The lead detective on her case had 19 years of experience, but had only handled “one or two” rape investigations prior to the case. As a consequence, he and another male detective hadn’t encountered the behaviors exhibited by her attacker before, which made them doubt Marie almost immediately. She reported that the attacker had forced her to shower for a set period of time; he also lifted Marie’s shirt and took photos. She reported that she had been tied up, but detectives didn’t see ligature marks. And Marie’s upstairs neighbor hadn’t heard any kind of disturbance during the night. Marie was questioned more than once within just a few hours of reporting, and she changed her story, altering some details as she remembered them. The detectives’ feelings about how Marie was supposed to be acting became more important than the facts as Marie presented them, which allowed detectives to dismiss her because her experience was outside what the detectives understood about rapists’ behavior or the range of reactions that women have to being sexually assaulted.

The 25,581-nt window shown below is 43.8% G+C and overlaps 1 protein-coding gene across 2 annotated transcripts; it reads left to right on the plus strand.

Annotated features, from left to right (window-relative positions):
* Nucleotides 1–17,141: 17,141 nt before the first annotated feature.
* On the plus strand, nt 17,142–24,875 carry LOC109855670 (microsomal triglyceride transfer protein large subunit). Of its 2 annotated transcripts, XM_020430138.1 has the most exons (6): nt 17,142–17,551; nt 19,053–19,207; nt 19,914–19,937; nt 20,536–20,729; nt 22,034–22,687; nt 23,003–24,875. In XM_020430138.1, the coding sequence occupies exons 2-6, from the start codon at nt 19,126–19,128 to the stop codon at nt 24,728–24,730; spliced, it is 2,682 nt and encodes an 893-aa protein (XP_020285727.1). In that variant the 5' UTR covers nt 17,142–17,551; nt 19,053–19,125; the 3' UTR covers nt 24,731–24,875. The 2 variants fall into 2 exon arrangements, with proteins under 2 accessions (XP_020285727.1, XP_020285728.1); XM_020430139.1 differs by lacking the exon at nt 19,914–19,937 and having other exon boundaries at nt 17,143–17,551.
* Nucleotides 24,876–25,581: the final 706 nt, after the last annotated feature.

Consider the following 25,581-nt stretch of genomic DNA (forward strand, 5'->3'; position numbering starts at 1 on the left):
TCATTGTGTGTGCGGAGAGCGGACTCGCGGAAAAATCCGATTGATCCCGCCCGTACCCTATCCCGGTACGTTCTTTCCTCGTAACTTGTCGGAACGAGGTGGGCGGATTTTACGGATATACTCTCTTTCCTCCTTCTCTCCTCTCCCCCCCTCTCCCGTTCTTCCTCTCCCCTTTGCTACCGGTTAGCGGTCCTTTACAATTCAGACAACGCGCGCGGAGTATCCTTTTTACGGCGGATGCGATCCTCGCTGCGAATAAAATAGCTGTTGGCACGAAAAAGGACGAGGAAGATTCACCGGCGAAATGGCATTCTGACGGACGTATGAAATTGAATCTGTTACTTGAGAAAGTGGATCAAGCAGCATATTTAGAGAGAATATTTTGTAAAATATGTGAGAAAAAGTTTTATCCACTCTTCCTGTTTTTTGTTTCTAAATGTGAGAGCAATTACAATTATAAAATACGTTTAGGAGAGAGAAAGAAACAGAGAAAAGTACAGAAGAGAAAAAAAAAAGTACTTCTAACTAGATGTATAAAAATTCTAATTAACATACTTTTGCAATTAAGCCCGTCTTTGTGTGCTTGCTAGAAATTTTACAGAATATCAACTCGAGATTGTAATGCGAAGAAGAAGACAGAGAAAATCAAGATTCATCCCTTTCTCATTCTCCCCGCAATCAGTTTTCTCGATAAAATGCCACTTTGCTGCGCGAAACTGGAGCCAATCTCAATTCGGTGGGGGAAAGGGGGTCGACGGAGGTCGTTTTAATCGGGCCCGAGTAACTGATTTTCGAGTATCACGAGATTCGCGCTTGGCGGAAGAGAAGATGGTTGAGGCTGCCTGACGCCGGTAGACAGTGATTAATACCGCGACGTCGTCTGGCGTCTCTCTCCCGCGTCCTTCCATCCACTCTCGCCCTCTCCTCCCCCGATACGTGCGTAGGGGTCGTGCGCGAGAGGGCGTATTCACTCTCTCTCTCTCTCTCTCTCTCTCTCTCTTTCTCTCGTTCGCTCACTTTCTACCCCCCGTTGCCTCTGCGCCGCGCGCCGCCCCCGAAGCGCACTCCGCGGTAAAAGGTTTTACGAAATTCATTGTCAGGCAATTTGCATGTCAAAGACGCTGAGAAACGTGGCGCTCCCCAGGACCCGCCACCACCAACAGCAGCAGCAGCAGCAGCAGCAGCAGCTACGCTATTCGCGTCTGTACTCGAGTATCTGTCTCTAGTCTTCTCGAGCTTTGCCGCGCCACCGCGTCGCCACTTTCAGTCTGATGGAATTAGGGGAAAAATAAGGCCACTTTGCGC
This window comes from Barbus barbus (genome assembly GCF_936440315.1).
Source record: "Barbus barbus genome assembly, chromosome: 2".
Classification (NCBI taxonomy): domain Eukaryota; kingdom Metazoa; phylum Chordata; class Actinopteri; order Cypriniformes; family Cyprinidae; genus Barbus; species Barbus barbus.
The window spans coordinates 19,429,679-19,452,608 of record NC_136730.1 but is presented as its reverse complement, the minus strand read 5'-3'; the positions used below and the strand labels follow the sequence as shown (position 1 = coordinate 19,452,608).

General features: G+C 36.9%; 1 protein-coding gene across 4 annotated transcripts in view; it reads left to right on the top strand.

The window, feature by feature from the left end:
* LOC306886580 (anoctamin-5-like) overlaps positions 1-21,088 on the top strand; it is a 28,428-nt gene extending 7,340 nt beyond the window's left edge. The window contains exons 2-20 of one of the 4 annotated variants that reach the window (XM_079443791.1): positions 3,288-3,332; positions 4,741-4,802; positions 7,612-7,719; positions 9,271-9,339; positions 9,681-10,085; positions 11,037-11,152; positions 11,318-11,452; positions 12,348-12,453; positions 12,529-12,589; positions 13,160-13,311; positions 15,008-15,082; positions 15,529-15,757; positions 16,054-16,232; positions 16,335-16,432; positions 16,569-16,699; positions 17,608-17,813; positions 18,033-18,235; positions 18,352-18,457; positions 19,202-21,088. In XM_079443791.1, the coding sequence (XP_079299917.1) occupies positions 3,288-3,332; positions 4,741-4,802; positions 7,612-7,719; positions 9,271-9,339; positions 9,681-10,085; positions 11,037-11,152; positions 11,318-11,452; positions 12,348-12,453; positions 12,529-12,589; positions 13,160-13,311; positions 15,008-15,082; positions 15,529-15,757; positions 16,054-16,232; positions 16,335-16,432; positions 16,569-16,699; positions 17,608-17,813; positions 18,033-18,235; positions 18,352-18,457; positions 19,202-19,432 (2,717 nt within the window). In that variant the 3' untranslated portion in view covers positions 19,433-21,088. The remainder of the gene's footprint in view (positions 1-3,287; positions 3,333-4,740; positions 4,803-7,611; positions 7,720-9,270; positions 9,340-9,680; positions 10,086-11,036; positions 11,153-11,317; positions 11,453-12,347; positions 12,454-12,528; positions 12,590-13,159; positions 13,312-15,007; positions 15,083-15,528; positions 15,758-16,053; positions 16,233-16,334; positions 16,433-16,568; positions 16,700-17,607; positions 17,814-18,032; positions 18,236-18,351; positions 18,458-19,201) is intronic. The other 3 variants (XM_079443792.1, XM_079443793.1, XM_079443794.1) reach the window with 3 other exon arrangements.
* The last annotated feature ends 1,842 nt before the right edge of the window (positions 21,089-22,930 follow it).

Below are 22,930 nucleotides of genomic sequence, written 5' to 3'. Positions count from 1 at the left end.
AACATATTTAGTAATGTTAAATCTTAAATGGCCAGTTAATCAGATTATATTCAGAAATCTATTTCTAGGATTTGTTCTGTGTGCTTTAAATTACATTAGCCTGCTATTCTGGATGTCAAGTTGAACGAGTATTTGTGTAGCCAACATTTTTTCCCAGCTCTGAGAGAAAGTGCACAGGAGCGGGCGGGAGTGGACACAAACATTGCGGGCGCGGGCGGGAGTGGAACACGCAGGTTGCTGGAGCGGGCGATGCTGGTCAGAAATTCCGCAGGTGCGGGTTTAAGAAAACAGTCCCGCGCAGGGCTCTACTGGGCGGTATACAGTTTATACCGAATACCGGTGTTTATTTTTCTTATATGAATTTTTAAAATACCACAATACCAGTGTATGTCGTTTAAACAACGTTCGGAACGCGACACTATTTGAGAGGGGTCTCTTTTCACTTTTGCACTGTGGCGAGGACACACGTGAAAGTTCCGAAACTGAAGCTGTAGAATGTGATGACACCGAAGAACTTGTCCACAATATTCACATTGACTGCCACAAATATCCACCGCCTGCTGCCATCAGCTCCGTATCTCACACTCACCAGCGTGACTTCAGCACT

To understand how detectives may have been primed to disbelieve Marie, Miller and Armstrong draw attention to nearly four centuries of jurisprudence that has institutionalized the idea that “women lie” when reporting rape. In addition, the authors document how detectives who doubt rape victims change the rules that govern taking a victim’s statement into a practice that is far more sinister.